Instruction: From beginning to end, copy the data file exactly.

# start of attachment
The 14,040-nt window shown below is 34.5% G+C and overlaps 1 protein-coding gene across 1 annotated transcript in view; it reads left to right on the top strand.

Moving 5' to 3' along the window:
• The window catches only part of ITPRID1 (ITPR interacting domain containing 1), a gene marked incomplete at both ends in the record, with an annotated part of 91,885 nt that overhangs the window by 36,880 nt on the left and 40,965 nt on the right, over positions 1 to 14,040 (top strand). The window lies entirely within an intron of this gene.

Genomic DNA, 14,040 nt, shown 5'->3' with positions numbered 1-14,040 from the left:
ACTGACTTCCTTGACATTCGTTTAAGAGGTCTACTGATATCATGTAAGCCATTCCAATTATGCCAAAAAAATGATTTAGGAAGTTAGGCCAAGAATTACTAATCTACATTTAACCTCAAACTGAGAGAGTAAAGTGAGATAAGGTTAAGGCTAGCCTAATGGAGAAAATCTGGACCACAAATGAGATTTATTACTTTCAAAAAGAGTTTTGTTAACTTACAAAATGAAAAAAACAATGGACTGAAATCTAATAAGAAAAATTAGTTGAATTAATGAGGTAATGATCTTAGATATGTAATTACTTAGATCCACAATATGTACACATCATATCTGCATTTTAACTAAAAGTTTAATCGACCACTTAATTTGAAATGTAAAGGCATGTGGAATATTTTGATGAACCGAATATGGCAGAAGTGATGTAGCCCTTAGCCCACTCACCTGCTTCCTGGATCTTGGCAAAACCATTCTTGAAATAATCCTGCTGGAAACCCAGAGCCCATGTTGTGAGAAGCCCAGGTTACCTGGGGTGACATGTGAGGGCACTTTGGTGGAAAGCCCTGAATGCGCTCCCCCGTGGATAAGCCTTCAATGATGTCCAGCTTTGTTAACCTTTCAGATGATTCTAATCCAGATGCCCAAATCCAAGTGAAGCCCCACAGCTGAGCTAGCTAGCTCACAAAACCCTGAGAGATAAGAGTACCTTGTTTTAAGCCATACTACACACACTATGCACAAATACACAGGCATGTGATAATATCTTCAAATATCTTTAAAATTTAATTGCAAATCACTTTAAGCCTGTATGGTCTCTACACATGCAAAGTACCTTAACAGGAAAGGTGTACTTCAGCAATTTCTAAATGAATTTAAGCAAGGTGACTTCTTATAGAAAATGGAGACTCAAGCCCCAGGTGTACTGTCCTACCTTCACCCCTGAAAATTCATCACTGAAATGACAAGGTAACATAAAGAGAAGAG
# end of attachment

The 14,040-nt window shown below is 34.5% G+C and overlaps 1 protein-coding gene across 1 annotated transcript in view; it reads left to right on the top strand.

Moving 5' to 3' along the window:
• The window catches only part of ITPRID1 (ITPR interacting domain containing 1), a gene marked incomplete at both ends in the record, with an annotated part of 91,885 nt that overhangs the window by 36,880 nt on the left and 40,965 nt on the right, over positions 1 to 14,040 (top strand). The window lies entirely within an intron of this gene.

Genomic DNA, 14,040 nt, shown 5'->3' with positions numbered 1-14,040 from the left:
ACTGACTTCCTTGACATTCGTTTAAGAGGTCTACTGATATCATGTAAGCCATTCCAATTATGCCAAAAAAATGATTTAGGAAGTTAGGCCAAGAATTACTAATCTACATTTAACCTCAAACTGAGAGAGTAAAGTGAGATAAGGTTAAGGCTAGCCTAATGGAGAAAATCTGGACCACAAATGAGATTTATTACTTTCAAAAAGAGTTTTGTTAACTTACAAAATGAAAAAAACAATGGACTGAAATCTAATAAGAAAAATTAGTTGAATTAATGAGGTAATGATCTTAGATATGTAATTACTTAGATCCACAATATGTACACATCATATCTGCATTTTAACTAAAAGTTTAATCGACCACTTAATTTGAAATGTAAAGGCATGTGGAATATTTTGATGAACCGAATATGGCAGAAGTGATGTAGCCCTTAGCCCACTCACCTGCTTCCTGGATCTTGGCAAAACCATTCTTGAAATAATCCTGCTGGAAACCCAGAGCCCATGTTGTGAGAAGCCCAGGTTACCTGGGGTGACATGTGAGGGCACTTTGGTGGAAAGCCCTGAATGCGCTCCCCCGTGGATAAGCCTTCAATGATGTCCAGCTTTGTTAACCTTTCAGATGATTCTAATCCAGATGCCCAAATCCAAGTGAAGCCCCACAGCTGAGCTAGCTAGCTCACAAAACCCTGAGAGATAAGAGTACCTTGTTTTAAGCCATACTACACACACTATGCACAAATACACAGGCATGTGATAATATCTTCAAATATCTTTAAAATTTAATTGCAAATCACTTTAAGCCTGTATGGTCTCTACACATGCAAAGTACCTTAACAGGAAAGGTGTACTTCAGCAATTTCTAAATGAATTTAAGCAAGGTGACTTCTTATAGAAAATGGAGACTCAAGCCCCAGGTGTACTGTCCTACCTTCACCCCTGAAAATTCATCACTGAAATGACAAGGTAACATAAAGAGAAGAG